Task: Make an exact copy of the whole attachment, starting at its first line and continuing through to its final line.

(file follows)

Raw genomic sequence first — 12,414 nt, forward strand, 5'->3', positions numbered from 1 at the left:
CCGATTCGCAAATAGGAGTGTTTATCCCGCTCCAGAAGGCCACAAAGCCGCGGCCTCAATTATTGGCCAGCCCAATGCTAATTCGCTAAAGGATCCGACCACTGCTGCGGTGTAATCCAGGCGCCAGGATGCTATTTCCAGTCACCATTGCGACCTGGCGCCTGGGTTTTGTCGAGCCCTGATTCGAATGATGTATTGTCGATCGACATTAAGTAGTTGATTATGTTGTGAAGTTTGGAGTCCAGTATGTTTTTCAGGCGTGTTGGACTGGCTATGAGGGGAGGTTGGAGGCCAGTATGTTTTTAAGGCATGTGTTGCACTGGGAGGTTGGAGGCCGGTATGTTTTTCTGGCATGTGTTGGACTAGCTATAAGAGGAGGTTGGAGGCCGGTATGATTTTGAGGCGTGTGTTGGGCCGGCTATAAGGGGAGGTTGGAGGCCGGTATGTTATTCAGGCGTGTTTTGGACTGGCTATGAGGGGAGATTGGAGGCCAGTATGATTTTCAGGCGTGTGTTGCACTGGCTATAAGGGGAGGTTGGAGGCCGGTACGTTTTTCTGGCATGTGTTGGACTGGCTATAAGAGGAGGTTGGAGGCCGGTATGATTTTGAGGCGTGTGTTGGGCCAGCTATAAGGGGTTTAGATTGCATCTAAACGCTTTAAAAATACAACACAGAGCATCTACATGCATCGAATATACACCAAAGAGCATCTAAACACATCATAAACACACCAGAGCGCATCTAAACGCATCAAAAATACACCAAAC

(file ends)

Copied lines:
Raw genomic sequence first — 12,414 nt, forward strand, 5'->3', positions numbered from 1 at the left:
CCGATTCGCAAATAGGAGTGTTTATCCCGCTCCAGAAGGCCACAAAGCCGCGGCCTCAATTATTGGCCAGCCCAATGCTAATTCGCTAAAGGATCCGACCACTGCTGCGGTGTAATCCAGGCGCCAGGATGCTATTTCCAGTCACCATTGCGACCTGGCGCCTGGGTTTTGTCGAGCCCTGATTCGAATGATGTATTGTCGATCGACATTAAGTAGTTGATTATGTTGTGAAGTTTGGAGTCCAGTATGTTTTTCAGGCGTGTTGGACTGGCTATGAGGGGAGGTTGGAGGCCAGTATGTTTTTAAGGCATGTGTTGCACTGGGAGGTTGGAGGCCGGTATGTTTTTCTGGCATGTGTTGGACTAGCTATAAGAGGAGGTTGGAGGCCGGTATGATTTTGAGGCGTGTGTTGGGCCGGCTATAAGGGGAGGTTGGAGGCCGGTATGTTATTCAGGCGTGTTTTGGACTGGCTATGAGGGGAGATTGGAGGCCAGTATGATTTTCAGGCGTGTGTTGCACTGGCTATAAGGGGAGGTTGGAGGCCGGTACGTTTTTCTGGCATGTGTTGGACTGGCTATAAGAGGAGGTTGGAGGCCGGTATGATTTTGAGGCGTGTGTTGGGCCAGCTATAAGGGGTTTAGATTGCATCTAAACGCTTTAAAAATACAACACAGAGCATCTACATGCATCGAATATACACCAAAGAGCATCTAAACACATCATAAACACACCAGAGCGCATCTAAACGCATCAAAAATACACCAAAC